|>||This parish is bounded on the W. by the sea, on the N. by
the parishes of Harrington and Distington, on the E. by Arlecdon, and on the S. by the
township of Whitehaven, contains about three square miles, being about a mile and a half
in length and breadth, and is divided into the two townships of Moresby and Parton. The
land towards the sea is rich and fertile, being partly loam and gravel; but on the E. side
of the parish it is cold and sterile. The commons were enclosed about the year 1774, since
which time the land of this parish has been much improved by assiduous cultivation. The
parish abounds with coal, and here is also a quarry of excellent freestone. In 1841, it
contained 1175 inhabitants.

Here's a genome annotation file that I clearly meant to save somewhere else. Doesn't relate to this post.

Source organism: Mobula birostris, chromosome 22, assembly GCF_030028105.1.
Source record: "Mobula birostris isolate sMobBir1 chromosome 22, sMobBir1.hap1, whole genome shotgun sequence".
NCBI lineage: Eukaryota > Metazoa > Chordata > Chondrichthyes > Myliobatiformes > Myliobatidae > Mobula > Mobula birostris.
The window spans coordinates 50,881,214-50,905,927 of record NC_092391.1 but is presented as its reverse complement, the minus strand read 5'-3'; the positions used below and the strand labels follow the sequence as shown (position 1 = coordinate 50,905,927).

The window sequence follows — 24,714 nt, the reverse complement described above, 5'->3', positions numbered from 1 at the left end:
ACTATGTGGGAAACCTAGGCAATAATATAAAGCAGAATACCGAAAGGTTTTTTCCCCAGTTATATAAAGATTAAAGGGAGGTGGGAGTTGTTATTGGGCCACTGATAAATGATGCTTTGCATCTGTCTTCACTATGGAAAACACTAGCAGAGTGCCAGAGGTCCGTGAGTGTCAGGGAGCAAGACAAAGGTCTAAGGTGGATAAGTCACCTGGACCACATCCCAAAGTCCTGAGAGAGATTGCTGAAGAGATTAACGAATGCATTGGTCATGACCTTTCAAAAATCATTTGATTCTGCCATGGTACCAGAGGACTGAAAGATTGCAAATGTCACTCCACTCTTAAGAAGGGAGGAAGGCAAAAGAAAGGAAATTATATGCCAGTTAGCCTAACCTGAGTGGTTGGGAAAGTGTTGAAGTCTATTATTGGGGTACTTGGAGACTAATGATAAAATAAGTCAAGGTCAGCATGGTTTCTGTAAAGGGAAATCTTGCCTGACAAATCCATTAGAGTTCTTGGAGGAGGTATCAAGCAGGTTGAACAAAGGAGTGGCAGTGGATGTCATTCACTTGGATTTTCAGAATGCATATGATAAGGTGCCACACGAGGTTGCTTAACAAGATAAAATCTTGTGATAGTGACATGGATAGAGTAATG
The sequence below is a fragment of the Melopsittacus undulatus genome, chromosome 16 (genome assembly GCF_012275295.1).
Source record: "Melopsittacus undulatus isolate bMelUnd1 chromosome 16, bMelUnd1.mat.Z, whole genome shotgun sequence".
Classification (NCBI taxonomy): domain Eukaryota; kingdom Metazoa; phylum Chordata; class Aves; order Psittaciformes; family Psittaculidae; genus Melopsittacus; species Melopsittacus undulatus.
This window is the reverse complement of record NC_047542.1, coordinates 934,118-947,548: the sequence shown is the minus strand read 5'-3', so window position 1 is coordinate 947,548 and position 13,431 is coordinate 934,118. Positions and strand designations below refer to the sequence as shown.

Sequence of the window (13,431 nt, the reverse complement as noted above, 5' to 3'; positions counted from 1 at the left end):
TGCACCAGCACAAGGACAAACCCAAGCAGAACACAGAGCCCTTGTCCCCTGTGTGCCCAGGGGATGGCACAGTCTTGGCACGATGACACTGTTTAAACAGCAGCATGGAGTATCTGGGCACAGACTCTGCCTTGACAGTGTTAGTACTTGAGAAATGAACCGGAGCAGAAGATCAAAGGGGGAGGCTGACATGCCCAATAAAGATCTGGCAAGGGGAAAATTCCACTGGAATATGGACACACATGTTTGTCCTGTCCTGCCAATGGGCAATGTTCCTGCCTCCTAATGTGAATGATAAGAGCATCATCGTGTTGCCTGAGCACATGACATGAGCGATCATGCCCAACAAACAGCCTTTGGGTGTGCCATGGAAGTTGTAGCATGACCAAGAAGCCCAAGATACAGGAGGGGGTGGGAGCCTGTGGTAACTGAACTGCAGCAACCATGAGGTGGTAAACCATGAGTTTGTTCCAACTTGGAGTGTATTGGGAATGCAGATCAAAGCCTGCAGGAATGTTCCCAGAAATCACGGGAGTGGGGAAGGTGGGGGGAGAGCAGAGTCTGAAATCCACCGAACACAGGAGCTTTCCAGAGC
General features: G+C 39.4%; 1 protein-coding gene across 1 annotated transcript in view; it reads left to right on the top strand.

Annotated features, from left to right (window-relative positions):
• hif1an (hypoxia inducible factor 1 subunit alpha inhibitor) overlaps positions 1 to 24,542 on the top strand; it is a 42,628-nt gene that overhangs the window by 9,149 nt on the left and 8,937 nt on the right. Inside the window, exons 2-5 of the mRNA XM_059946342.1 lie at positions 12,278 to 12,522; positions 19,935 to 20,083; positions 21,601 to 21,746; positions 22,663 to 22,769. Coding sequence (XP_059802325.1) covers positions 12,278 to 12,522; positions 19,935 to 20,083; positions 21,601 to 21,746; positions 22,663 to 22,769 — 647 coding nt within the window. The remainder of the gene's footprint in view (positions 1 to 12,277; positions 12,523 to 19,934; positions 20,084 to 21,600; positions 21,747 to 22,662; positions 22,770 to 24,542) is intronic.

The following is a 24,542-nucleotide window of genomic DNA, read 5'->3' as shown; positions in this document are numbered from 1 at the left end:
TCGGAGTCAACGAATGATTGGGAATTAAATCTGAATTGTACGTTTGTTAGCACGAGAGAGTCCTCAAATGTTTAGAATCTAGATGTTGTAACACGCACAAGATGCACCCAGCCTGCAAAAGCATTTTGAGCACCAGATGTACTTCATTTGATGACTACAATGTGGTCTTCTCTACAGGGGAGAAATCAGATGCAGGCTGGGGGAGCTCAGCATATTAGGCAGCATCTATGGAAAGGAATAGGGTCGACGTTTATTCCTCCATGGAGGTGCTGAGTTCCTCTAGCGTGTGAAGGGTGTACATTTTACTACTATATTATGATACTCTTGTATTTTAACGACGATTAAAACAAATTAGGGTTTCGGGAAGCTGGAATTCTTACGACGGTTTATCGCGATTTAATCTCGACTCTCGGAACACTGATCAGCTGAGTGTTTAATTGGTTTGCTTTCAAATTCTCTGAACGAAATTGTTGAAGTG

Moresby township comprises several handsome villas, bearing different names, and the village of Moresby pleasantly situate about 2½ miles N. by E. of Whitehaven, on the road to Workington. This village, which was described about 60 years ago, as consisting of "a few indifferent cottages," has now some very good dwellings, mostly occupied by gentry. Moresby House is a modern mansion in the village, the residence of Mrs. Hartley. Rose Hill1, the seat of W. G. Hartley, Esq., the present high sheriff of Cumberland, is another delightfully situated mansion in this township. Moresby Hall, now the residence of the Misses Tate and Mr. John Turner, is an ancient building on the west side of the road leading from Whitehaven to Workington. Over the principal front is a shield charged with the arms of Fletcher, formerly lords of the manor. The Church, dedicated to St. Bridget, stands detached from the village, within the area of the Roman station, Arbeia2. It is a handsome modern edifice, with a square tower, erected in 1822, when the old fabric was taken down. Many Roman coins were found in digging for the foundation. The earl of Lonsdale, being lord of the manor, has the advowson of the Rectory, which is now possessed by the Rev. Fletcher Woodhouse. The benefice is valued in the King's books at £6 2s. 3½d., and was certified to the governors of queen Anne's bounty at £23; and in 1835 was returned at £105 per annum. The tithes have been commuted for a yearly rent charge of £69 5s. "The Roman Station, Arbeia," says Horsley, "appears to have been the most northerly of the stations, which were next to those per lineum Valli3," and in Hutchinson's time it enclosed a square of 120 paces, with the usual obtuse angles. Camden found many traces of antiquity here, in the vaults and foundations. Upon one of them was inscribed LVCIVS SEVERINVS ORDINATVS; on another, COH. VII.; and upon a third a small horned statue of Silvanus, with DEO SILVAN. COH. II. LING. CVI PRÆÆS.. G. POMPEIVS M... SATVRNIN..; but no inscription has been found to prove that this was Morbium4, as the present name of the place would seem to imply. The interior part of it has long been cultivated and forms a fruitful field, close to the sea banks, "commanding a large tract of shore and many creeks."